With respect to subject of my blog, this might be the questions of all who heard about this programming language or who have attended any rust session/workshops very first time. Recently when I was traveling to some cities in India for Rust campaign called RainOfRust, that time one 2nd year engineering student who attended one of my session asked me this question, “Why should I use Rust?” when my session got over.
Well, this was the best questions so far anyone asked me during this campaign and I loved to shared how I answered that.
You might thought that I have started my conversation with this general definition that,
Rustis a systems programming language that runs blazingly fast, prevents segfaults, and guarantees thread safety.
This the common definition which everybody knows. I always believe that you should share your things the way you understand or the you adopt it. This way your thoughts spread better among all who listened to you.
Rust is a good choice when you’d choose C++. You can also say, “Rust is a systems programming language that pursuing the trifecta: safe, concurrent, and fast.” I would say, Rust is an ownership-oriented programming language.
Here is my definition and from here I started to explained him, after sometime some more students joined the conversation and it became more interesting.
Firstly, the reason that I’ve looked into Rust at first.
Rust is new enough that you can write useful stuff that would have already existed in other languages
It gives a relatively familiar tool to the modern C++ developers, but in the much more consistent and reliable ways.
It is low-level enough that you take account of most resources.
Its more like C++ and Go, less like Node and Ruby
cargo is awesome. Managing crates just works as intended, which makes a whole lot of troubles you may have in other languages just vanish with a satisfying poof.
Installing Rust can be as easy as pulling down an installer and double clicking. For developers working with more complex tools or who need to build unsafe C/C++ libraries from source, there’s a little bit of extra work that needs to be done, but it’s nothing that a savvy person can’t handle.
Throughout this whole process, make sure you keep installing the right version of libraries – Rust is currently 64-bit only for MSVC. You’ll get bizarro errors at various points if you mess up and try to use 32-bit libraries or prereqs with Rust. Trust me.
Rust, commonly known as Rust-Lang, is a system programming language that is developed by Mozilla and backed by LLVM. Rust is known for preventing program crashes, memory leaks, and data races before it is compiled into binary, thus creating a highly-productive and stable programming environment. This article will show you how to install Rust onto Ubuntu 14.04 x64, 16.04 x64 and Fedora box.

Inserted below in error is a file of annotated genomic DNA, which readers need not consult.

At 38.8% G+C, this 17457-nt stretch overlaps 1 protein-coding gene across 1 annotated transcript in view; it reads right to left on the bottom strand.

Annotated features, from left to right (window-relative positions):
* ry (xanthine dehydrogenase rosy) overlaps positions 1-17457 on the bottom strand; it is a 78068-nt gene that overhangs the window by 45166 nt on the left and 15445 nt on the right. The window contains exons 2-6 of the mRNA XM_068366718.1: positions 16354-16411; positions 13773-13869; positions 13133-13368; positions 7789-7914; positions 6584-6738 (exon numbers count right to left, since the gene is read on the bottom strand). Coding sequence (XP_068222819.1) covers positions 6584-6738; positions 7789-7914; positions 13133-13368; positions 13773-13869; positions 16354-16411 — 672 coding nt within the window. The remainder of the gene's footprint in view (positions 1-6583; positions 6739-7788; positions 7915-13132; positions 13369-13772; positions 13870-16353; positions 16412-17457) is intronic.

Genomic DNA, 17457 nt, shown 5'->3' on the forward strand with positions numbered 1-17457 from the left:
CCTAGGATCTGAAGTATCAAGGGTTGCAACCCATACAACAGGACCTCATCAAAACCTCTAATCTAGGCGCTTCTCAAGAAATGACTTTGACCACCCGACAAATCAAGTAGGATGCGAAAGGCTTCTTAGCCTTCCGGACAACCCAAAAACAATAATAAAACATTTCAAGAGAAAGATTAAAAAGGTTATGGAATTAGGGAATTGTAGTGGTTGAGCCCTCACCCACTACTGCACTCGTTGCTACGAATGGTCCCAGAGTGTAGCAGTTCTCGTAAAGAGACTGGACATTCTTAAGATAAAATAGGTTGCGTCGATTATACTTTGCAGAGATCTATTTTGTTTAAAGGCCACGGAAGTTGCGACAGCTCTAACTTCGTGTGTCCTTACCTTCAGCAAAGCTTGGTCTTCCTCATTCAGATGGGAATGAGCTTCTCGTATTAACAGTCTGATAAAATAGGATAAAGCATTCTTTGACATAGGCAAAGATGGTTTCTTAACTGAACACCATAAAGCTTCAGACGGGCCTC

Let’s setup on Ubuntu :
Open terminal and run the following commands to ensure that package source list is upto date and also install curl
Hi, I’m Mehul Patel and I specialize in Information Technology and Services. I’m passionate about what I do, and I love to help people. Nothing is more fulfilling than being part of a team with similar interests.
Our motto is to enable people from all age groups and professions to be a part of making awesome things on the web. We teach all to develop their web literacy skills by spreading awareness and teaching the skills required to develop the web. To do so, we go to school, colleges, offices and any public spaces to teach them about the open source technologies. #MozClubNashik
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Maker Party is Mozilla’s global campaign to teach the web. Through thousands of community-run events around the world, Maker Party unites educators, organizations and enthusiastic web users with hands-on learning and making.
Mozilla believes the web is a global public resource that’s integral to modern life: it shapes how we learn, how we connect and how we communicate. But many of us don’t understand its basic mechanics or what it means to be a citizen of the web. That’s why we’re so passionate about teaching web literacy through hands-on learning and making. Our goal is to help people move beyond simply consuming the web to understanding and creating it, so it remains open, accessible and ours.
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The best way to learn the web is to teach it. Hosting a Maker Party is not only personally rewarding, it contributes to the greater goal of increasing web literacy for everyone, everywhere in the world.
We throw the Maker Party for 3 days, 30th July to 1st Aug.